Thin places: Where spirit and earthly realms meet

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Thin places: Where spirit and earthly realms meet

“The old man looks out to the island. He says this place is endless thin. There’s no real distance here to mention. We might all fall in, all fall in. No distance to the spirits of the living. No distance to the spirits of the dead…” Scottish Folk Singer Dougie Maclean, ( in “I Feel So Near.”

The Celts have long said that heaven and earth are only three feet apart, but it’s even closer in thin places. According to, ( it’s where we sense God’s presence, a place where the spiritual and natural worlds intersect.

“There are moments when we do feel the divine breaking through into our world. We feel unified and connected with God. It is not an intellectual knowing, it is felt in the spirit. It can be a sudden momentary awareness or profound unexplainable experience,” wrote the author of the article “Pressing into Thin Places” on

National Public Radio Correspondent Eric Weiner wrote in The New York Times, ( “Thin places relax us, yes, but they also transform us — or, more accurately, unmask us. In thin places, we become our more essential selves.”

Even Princeton University acknowledges these hallowed places. The institution’s Global Consciousness Project ( posted that in these areas, “connections are made and amazing flows occur.”

Callanish Standing Stones, Isle of Lewis, Scotland. Photo by Kathleen Berry

Callanish Standing Stones, Isle of Lewis, Scotland. Photo by Kathleen Berry.









I’ve visited two places that, at least for me, fit the descriptions above: Callanish Stones on the Isle of Lewis in Scotland and the coastal Redwoods of Northern California. Callanish (in Gaelic, Calanais,) Standing Stones ( ) have existed for about 5,000 years and are believed to have been a center of religious activity for about 1,500 years. The massive redwoods around the Eureka, Calif. region, are primordial, lush forests.

5 ways to know if you are in a thin place.

These sacred locations are places that:

  • Take us out of the ordinary and beyond our normal state of mind. We forget our everyday concerns, to-do lists and burdens.
  • Speak to our heart, connecting us to the Most Divine, nature, humanity and spirits. We realize we’re part of something bigger and that we matter. It’s this shared commonality that helps us access our intuitive abilities.
  • Create a sense of awe. This inspires us to work toward our potential.
  • Seemingly stop time, yet all eras appear to exist simultaneously, just beyond arm’s reach. We can sense the presence of those who came before and the residual energies of past actions.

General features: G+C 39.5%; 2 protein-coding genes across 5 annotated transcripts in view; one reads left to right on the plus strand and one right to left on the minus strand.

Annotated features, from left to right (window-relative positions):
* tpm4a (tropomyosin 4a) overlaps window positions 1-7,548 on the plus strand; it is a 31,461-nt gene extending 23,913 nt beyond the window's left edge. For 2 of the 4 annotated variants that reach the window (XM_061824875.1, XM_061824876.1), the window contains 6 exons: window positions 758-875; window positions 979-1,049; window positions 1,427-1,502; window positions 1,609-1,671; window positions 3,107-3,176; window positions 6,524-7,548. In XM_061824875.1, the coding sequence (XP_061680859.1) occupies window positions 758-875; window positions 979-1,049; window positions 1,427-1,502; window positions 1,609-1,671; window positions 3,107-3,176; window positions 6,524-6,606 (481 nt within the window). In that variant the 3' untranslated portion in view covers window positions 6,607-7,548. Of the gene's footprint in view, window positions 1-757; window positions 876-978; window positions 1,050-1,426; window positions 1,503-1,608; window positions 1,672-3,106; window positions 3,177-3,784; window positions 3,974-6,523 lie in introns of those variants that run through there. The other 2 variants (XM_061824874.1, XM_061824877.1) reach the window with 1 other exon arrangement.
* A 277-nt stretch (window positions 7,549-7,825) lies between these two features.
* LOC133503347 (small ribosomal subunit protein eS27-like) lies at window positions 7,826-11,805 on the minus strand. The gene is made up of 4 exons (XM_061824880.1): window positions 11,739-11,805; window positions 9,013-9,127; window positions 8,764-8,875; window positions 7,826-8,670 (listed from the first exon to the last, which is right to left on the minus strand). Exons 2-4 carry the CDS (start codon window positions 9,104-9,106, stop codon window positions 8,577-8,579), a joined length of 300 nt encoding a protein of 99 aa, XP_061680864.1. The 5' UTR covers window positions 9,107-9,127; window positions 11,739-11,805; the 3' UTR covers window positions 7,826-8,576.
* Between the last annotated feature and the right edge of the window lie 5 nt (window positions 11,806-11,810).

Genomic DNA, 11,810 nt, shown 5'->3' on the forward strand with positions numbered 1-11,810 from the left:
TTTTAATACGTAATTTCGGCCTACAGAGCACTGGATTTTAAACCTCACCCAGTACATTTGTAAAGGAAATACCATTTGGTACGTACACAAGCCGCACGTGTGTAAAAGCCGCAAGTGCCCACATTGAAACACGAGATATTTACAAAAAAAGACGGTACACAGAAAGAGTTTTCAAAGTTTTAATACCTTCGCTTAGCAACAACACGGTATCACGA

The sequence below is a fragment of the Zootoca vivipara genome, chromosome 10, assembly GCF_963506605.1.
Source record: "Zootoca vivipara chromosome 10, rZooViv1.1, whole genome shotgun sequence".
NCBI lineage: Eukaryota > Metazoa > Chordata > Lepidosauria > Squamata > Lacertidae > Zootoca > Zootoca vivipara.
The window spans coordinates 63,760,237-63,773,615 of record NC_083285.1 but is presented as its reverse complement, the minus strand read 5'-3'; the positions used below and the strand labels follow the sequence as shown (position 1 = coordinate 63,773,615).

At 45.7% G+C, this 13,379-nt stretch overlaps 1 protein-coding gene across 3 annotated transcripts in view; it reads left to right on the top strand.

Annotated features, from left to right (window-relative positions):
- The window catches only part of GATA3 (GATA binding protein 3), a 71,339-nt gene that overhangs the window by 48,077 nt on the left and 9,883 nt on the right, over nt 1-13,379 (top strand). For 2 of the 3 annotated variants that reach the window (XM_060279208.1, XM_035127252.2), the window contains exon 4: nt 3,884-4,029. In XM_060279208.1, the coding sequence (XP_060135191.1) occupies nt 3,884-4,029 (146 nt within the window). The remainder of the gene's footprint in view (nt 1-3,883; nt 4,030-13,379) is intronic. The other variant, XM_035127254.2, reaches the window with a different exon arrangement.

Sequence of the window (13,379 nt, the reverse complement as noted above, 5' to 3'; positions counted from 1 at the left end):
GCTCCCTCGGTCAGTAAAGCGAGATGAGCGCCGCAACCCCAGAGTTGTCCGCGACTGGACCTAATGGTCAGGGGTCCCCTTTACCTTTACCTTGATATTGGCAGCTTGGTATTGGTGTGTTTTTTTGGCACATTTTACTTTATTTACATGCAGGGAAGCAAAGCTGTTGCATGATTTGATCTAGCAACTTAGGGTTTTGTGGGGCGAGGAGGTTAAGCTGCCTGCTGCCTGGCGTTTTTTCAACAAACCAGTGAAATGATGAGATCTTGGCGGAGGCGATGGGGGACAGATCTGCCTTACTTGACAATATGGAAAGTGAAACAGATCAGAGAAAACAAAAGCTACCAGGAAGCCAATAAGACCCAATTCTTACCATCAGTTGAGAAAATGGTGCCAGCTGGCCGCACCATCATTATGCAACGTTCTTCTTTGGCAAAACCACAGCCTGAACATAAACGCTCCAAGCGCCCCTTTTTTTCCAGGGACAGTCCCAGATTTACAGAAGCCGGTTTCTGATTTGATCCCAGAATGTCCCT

• Reverberate with a palpable energy, one that strengthens and rejuvenates us.

Have you been to a thin place? If so, please share where it was and what your experiences were.

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  1. David Deerfeeder February 17, 2016 at 7:12 am

    I agree that the redwoods hold thin space.

    Growing up in Ohio, then living in Florida, I would have dreams and images of a deep woods. I thought it was only a dreamscape.

    Later, I moved to California and was booked to lead a workshop in Mendocino. Driving through the Avenue of the Giants, I went around a curve, and there before my eyes was the exact woods I knew only – apparently – in a distant memory that I thought was a dream.

    • Kathleen February 17, 2016 at 7:23 am

      Thank you for sharing your marvelous experience. The redwoods are probably the most spiritual place I’ve ever been to, and each time I visit, I come away renewed. Have a wonderful day, David.

  2. Sharon Leong February 17, 2016 at 8:27 am

    2 of my thin places are: 1) sitting on Ocean Beach in San Francisco, gazing at and listening to the waves; contemplating the power of, and feeling at one with, Divine Nature; and 2) looking through a high-power telescope at the stars and planets in our galaxy – it’s an out-of-body experience and makes me big and small at the same time.

    • Kathleen February 17, 2016 at 8:32 am

      That make a lot of sense to me, Sharon. I think the sensation of being a part of something so all encompassing makes one consider how to live. Thank you for sharing your thoughts.

  3. Jordan February 18, 2016 at 7:25 am

    Very beautiful points here. Stonehenge was in the news recently, so the topic of sacred places like these has been in my thoughts. To be in a location where you feel that unique presence is always so amazing!

    • Kathleen February 18, 2016 at 7:38 am

      Thank you. 🙂 I wish everyone could have the experience of being in these special places. Have a wonderful day, Jordan.

  4. Jackie Kleeb February 19, 2016 at 4:04 pm

    I think another place most definitely is Mount Shasta. Very calming and eclectic.

    • Kathleen February 19, 2016 at 4:22 pm

      I’ll have to go there. I’ve driven by, but never gone to it. Thanks for the suggestion, Jackie!

  5. Kan February 19, 2016 at 8:18 pm

    Iceland is full of such places but one in particular that is etched into my soul is the cliffs at dyrholaey 🙂

    • Kathleen February 19, 2016 at 8:29 pm

      I can’t wait to Google it. Thank you for sharing, Kan.

    • Kathleen February 20, 2016 at 10:00 am

      What a stunning place. I’ve been drawn to Iceland for some time. I’m going to have to find a way to visit. Thank you for visiting my site.

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